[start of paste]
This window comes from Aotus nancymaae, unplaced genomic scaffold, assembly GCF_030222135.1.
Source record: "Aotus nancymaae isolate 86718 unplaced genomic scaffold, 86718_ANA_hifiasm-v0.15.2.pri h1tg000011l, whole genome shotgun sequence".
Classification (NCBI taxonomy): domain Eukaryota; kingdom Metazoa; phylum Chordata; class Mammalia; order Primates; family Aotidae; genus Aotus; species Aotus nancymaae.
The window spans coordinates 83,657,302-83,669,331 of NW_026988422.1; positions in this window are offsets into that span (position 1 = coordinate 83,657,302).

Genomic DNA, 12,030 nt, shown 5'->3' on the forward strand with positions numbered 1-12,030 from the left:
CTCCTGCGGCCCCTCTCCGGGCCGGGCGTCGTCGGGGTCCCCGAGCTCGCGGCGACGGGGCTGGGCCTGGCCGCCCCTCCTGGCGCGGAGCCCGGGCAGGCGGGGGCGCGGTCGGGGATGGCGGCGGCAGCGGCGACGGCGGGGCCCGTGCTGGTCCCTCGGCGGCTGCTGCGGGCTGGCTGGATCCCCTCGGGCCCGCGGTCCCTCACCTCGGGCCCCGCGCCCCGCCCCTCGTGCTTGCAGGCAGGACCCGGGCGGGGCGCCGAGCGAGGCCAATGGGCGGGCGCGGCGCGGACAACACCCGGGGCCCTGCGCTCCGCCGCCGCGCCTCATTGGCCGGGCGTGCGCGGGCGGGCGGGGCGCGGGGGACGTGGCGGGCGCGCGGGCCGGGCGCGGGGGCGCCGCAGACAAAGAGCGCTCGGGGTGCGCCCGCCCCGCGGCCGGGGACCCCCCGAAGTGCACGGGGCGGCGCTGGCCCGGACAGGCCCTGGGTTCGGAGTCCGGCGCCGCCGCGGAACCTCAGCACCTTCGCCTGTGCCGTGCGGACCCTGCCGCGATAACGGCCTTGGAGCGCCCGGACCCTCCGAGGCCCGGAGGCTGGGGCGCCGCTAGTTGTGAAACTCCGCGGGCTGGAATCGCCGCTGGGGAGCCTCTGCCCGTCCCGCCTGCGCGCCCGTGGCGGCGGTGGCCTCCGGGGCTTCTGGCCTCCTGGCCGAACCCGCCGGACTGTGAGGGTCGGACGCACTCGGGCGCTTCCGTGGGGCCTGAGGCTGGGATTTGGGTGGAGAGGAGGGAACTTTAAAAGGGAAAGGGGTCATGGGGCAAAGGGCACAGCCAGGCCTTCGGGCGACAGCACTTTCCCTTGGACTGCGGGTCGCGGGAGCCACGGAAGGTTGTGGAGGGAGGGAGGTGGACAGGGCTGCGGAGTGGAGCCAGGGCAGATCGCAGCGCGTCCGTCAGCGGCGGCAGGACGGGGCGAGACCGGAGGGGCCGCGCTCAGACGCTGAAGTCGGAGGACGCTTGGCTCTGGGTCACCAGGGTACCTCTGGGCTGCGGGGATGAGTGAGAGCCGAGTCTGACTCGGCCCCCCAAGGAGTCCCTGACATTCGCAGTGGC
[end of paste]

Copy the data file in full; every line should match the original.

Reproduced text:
This window comes from Aotus nancymaae, unplaced genomic scaffold, assembly GCF_030222135.1.
Source record: "Aotus nancymaae isolate 86718 unplaced genomic scaffold, 86718_ANA_hifiasm-v0.15.2.pri h1tg000011l, whole genome shotgun sequence".
Classification (NCBI taxonomy): domain Eukaryota; kingdom Metazoa; phylum Chordata; class Mammalia; order Primates; family Aotidae; genus Aotus; species Aotus nancymaae.
The window spans coordinates 83,657,302-83,669,331 of NW_026988422.1; positions in this window are offsets into that span (position 1 = coordinate 83,657,302).

Genomic DNA, 12,030 nt, shown 5'->3' on the forward strand with positions numbered 1-12,030 from the left:
CTCCTGCGGCCCCTCTCCGGGCCGGGCGTCGTCGGGGTCCCCGAGCTCGCGGCGACGGGGCTGGGCCTGGCCGCCCCTCCTGGCGCGGAGCCCGGGCAGGCGGGGGCGCGGTCGGGGATGGCGGCGGCAGCGGCGACGGCGGGGCCCGTGCTGGTCCCTCGGCGGCTGCTGCGGGCTGGCTGGATCCCCTCGGGCCCGCGGTCCCTCACCTCGGGCCCCGCGCCCCGCCCCTCGTGCTTGCAGGCAGGACCCGGGCGGGGCGCCGAGCGAGGCCAATGGGCGGGCGCGGCGCGGACAACACCCGGGGCCCTGCGCTCCGCCGCCGCGCCTCATTGGCCGGGCGTGCGCGGGCGGGCGGGGCGCGGGGGACGTGGCGGGCGCGCGGGCCGGGCGCGGGGGCGCCGCAGACAAAGAGCGCTCGGGGTGCGCCCGCCCCGCGGCCGGGGACCCCCCGAAGTGCACGGGGCGGCGCTGGCCCGGACAGGCCCTGGGTTCGGAGTCCGGCGCCGCCGCGGAACCTCAGCACCTTCGCCTGTGCCGTGCGGACCCTGCCGCGATAACGGCCTTGGAGCGCCCGGACCCTCCGAGGCCCGGAGGCTGGGGCGCCGCTAGTTGTGAAACTCCGCGGGCTGGAATCGCCGCTGGGGAGCCTCTGCCCGTCCCGCCTGCGCGCCCGTGGCGGCGGTGGCCTCCGGGGCTTCTGGCCTCCTGGCCGAACCCGCCGGACTGTGAGGGTCGGACGCACTCGGGCGCTTCCGTGGGGCCTGAGGCTGGGATTTGGGTGGAGAGGAGGGAACTTTAAAAGGGAAAGGGGTCATGGGGCAAAGGGCACAGCCAGGCCTTCGGGCGACAGCACTTTCCCTTGGACTGCGGGTCGCGGGAGCCACGGAAGGTTGTGGAGGGAGGGAGGTGGACAGGGCTGCGGAGTGGAGCCAGGGCAGATCGCAGCGCGTCCGTCAGCGGCGGCAGGACGGGGCGAGACCGGAGGGGCCGCGCTCAGACGCTGAAGTCGGAGGACGCTTGGCTCTGGGTCACCAGGGTACCTCTGGGCTGCGGGGATGAGTGAGAGCCGAGTCTGACTCGGCCCCCCAAGGAGTCCCTGACATTCGCAGTGGC